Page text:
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Short-stick defensive midfielders another pillar of defense for Towson men's lacrosse

Towson's Zach Goodrich, left, keeps a close check on Georgetown's Daniel Bucaro in the first half.
Towson's Zach Goodrich, left, keeps a close check on Georgetown's Daniel Bucaro in the first half. (Algerina Perna / Baltimore Sun)

Errant shots and the play of Towson redshirt senior goalkeeper Tyler White played significant roles in the No. 11 Tigers' 10-7 win against Georgetown this past Saturday.

Another factor, according to Hoyas coach Kevin Warne, was the play of Towson's short-stick defensive midfielders.

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"Those short-sticks, we could not run by them," Warne said during his postgame conference. "Those guys are really good. They know what they want to do. They don't have to slide as much, and they slide at certain spots, and having the big boy [White, who stands 6 feet 3 and 230 pounds] in the cage, that helps, too. He cleans up anything that goes awry."

Last season, the Tigers had junior Dan Livingston and sophomore Jack Adams start at short-stick with sophomore Tyler Young and Adam Ceribelli backing them. Although Livingston – who changed his last name to Carder – and Adams returned chose not to return, freshman Zach Goodrich has played well enough to join joined Adams as starters.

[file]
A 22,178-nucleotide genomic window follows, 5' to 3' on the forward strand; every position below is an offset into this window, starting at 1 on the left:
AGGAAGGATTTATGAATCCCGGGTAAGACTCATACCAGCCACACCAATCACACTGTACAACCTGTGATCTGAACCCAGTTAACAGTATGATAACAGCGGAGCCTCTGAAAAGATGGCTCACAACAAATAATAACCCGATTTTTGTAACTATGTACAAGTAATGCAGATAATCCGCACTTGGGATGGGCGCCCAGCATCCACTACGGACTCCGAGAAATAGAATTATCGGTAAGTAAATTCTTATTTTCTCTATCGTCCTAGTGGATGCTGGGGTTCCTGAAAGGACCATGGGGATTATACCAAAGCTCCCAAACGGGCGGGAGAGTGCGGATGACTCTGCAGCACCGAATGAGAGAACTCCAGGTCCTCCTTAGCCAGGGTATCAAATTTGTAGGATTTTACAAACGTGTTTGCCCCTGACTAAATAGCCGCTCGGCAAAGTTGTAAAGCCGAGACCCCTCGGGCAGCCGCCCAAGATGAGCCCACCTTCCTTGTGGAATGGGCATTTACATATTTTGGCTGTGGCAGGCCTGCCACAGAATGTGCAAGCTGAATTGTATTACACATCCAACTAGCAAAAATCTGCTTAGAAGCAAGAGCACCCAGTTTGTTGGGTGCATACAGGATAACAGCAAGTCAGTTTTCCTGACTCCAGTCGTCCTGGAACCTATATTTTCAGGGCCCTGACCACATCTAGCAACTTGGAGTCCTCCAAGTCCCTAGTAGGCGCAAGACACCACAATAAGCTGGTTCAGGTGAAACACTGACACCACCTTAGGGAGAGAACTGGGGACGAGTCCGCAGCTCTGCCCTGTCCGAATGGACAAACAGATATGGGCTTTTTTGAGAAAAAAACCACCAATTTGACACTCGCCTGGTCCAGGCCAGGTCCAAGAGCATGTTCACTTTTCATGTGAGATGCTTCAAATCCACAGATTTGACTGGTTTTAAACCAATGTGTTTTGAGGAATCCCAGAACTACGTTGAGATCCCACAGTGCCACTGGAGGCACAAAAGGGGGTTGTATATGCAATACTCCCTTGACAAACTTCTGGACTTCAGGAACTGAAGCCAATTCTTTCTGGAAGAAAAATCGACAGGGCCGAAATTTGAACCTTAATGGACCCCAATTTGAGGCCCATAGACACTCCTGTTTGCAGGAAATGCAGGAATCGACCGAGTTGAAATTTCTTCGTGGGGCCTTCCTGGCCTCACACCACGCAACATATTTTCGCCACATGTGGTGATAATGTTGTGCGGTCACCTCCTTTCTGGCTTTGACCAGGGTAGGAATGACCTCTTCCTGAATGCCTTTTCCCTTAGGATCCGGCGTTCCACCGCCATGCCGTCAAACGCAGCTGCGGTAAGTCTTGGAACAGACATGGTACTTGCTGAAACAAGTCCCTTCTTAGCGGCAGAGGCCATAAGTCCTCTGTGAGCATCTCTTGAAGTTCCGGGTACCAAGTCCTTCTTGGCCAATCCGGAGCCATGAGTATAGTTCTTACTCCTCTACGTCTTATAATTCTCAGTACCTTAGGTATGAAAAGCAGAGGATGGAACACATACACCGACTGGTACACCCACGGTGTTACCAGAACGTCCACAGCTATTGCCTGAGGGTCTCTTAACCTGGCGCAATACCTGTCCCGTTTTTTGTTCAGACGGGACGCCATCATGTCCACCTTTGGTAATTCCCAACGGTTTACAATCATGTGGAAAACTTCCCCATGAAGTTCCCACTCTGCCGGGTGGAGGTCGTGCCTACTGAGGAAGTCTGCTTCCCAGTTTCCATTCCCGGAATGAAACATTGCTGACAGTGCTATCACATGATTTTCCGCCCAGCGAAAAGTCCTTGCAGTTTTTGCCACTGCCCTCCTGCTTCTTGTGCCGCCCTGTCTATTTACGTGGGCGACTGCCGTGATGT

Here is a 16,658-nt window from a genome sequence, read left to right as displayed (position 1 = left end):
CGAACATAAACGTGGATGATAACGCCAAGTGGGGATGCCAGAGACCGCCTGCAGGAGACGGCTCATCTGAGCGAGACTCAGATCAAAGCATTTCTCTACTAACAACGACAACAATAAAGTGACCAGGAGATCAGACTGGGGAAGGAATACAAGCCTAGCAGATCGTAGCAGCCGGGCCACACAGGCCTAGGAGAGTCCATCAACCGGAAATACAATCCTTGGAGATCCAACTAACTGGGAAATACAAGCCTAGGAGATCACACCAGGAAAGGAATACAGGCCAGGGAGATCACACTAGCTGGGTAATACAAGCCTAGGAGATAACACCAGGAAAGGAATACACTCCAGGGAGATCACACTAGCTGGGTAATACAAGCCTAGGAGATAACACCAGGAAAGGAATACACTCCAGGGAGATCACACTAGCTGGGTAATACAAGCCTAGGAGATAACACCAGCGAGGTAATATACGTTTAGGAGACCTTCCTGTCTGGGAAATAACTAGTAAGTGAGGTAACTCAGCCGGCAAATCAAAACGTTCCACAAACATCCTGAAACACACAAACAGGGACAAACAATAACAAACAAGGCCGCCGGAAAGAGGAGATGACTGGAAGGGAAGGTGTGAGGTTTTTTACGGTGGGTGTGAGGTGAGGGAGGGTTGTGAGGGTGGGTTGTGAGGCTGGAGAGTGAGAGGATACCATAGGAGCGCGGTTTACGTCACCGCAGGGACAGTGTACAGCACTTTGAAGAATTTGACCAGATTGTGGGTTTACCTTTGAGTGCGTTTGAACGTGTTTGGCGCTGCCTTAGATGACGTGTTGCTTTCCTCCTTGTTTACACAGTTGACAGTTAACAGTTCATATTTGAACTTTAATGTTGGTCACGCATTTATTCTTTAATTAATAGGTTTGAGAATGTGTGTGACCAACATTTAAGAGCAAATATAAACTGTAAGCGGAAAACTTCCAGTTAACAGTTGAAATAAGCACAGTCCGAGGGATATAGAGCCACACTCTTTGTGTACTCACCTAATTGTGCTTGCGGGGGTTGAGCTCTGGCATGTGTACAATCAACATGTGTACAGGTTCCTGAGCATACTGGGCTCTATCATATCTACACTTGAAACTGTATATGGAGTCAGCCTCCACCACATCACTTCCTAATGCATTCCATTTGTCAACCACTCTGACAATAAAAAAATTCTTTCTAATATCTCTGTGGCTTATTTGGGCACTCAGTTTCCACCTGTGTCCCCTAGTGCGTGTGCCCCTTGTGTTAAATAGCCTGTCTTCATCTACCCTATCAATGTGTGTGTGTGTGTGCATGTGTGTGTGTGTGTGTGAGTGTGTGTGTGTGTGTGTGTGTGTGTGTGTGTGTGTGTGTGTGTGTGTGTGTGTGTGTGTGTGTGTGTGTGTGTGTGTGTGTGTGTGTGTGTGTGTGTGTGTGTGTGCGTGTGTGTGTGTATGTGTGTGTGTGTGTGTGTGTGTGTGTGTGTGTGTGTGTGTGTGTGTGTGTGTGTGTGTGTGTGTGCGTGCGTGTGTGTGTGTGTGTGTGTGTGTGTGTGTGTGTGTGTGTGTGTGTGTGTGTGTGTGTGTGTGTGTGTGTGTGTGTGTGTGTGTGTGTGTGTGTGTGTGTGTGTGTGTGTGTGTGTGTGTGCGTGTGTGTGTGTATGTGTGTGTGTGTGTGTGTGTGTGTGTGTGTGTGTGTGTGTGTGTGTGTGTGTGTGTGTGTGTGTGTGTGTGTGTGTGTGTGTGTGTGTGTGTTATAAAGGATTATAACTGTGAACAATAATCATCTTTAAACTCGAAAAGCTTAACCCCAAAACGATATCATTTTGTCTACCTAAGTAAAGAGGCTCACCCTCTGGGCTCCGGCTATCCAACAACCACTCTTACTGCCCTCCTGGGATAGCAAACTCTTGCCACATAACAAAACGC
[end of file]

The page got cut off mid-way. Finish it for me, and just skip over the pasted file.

Goodrich’s emergence has allowed Young to move to the first midfield, and Carder and Ceribelli and senior Dan Carder are getting minutes, too.

Coach Shawn Nadelen said he looks for a blend of athleticism and lacrosse IQ in potential short-stick defensive midfielders, who might take some time to warm up to the role.

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"It's a position that isn't highly touted, and we've taken guys that played offense in high school to be D-middies just for the opportunity to get on the field and sometimes they're reluctant at that," Nadelen said Tuesday morning. "But when they actually figure out that they can probably play more than an offensive midfielder does, then they're all-in with how much impact they can have. We had Jack and Dan play strong for us last year, but the addition of Zach Goodrich, who is a terrific talent as a freshman, has really allowed our defense to continue to grow and be stronger with the way they've played."

In wins against Mercer, Mount St. Mary's and Georgetown, Towson's Rope unit – a nickname for the trio of short-stick defensive midfielders and long-stick midfielders who round out a defense – has limited starting midfields to four goals on 38 shots and four assists.

Senior defenseman Mike Lowe said familiarity and continuity has helped the defense match up against opposing offenses.

"Everybody's more comfortable playing with each other, which is a big part of our defense, knowing everybody's tendencies and knowing how they play," he said. "With them playing so physical and great on-ball, it gives us more room to press out if we want to or make the slides if we need to. We know they're going to be there."

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